Tar on feet

Rocks, Tar, And Less Sand Cause Bates Beachgoers To Move Farther West

September 3, 2022 - Because there has been so much sand erosion at the place our clothing-optional area begins, many are moving farther west, about 50 yards or so to use a smoother stretch of sand with no rocks.

The lack of a large winter storm last year caused the ocean currents to shift slightly and so there was less sand deposited onto the beach this spring. People have remarked that Bates has been considerably narrower than in previous years and this lack of sand has exposed many rocks that usually stay buried beneath. A few beachgoers have complained of stubbed toes and even a cut or two trying to enjoy our normal place near the concrete rockslide.

A few people have also complained of tar balls in the sand and sticking to their feet while walking. This is also unusual for Bates as the current from the natural seepage up the coast near the State Beach has come onshore at Bates instead of being carried out to sea. (No, this is not oil from the decommissioned oil platforms a mile offshore).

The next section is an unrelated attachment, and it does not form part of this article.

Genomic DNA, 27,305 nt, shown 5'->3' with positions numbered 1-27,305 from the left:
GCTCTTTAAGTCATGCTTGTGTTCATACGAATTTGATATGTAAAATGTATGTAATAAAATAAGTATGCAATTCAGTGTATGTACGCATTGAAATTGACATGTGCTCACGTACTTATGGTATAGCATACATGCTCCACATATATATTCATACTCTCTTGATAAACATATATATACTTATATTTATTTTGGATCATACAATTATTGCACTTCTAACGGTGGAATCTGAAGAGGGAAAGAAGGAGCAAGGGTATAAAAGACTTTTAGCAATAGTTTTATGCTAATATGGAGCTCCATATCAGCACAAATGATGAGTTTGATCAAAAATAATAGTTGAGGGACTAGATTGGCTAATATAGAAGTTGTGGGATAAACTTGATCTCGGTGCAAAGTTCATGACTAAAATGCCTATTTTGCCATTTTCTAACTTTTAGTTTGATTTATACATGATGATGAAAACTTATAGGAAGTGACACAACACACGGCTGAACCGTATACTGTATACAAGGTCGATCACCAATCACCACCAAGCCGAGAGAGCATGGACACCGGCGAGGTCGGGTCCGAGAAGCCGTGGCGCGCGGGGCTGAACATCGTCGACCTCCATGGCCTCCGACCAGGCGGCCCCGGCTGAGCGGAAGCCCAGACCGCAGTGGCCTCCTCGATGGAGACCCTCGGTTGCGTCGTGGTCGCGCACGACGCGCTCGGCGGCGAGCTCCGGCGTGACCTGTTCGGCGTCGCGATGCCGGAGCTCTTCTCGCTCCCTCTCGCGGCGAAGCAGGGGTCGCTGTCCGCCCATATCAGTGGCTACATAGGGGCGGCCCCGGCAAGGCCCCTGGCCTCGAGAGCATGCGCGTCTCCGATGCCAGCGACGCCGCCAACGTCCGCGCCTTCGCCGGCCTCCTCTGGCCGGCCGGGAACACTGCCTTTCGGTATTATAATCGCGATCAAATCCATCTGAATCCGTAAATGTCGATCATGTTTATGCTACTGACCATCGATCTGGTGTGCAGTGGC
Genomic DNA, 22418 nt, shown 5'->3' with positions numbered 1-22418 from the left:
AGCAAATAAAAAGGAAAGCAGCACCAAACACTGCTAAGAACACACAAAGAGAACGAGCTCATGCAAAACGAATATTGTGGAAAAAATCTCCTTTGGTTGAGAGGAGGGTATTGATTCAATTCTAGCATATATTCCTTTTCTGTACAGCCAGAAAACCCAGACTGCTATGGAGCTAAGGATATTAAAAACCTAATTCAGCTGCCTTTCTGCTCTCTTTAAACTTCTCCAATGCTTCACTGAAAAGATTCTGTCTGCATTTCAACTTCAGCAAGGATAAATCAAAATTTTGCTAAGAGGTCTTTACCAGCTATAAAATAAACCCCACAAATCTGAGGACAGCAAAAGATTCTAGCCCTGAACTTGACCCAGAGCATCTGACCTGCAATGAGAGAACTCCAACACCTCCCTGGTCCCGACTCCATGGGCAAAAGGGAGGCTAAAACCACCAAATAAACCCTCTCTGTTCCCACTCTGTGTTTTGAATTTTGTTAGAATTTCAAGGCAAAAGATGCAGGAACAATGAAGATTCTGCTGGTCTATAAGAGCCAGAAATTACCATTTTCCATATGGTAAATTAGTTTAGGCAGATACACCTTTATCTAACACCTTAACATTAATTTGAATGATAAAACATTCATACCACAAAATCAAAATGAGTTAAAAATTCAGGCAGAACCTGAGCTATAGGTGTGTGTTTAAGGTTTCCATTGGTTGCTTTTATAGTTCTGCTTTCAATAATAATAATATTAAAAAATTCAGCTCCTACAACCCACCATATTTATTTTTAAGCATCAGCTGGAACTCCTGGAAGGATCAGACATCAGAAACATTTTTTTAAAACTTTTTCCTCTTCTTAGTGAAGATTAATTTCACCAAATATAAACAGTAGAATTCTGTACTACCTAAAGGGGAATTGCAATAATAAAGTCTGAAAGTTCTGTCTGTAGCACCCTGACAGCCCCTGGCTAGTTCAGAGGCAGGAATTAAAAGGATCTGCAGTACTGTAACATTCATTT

FOBB is recommending everyone move farther west for the next few weeks or until we see a change back to the winter currents that will deposit more sand and solve the problem naturally.

[Note: To remove the tar, some people mix a baking soda paste while others use nail polish remover or WD-40. Goo Gone, a solvent available at most drug stores, also works. One FOBB members always wears an old pair of socks while near the waterline.]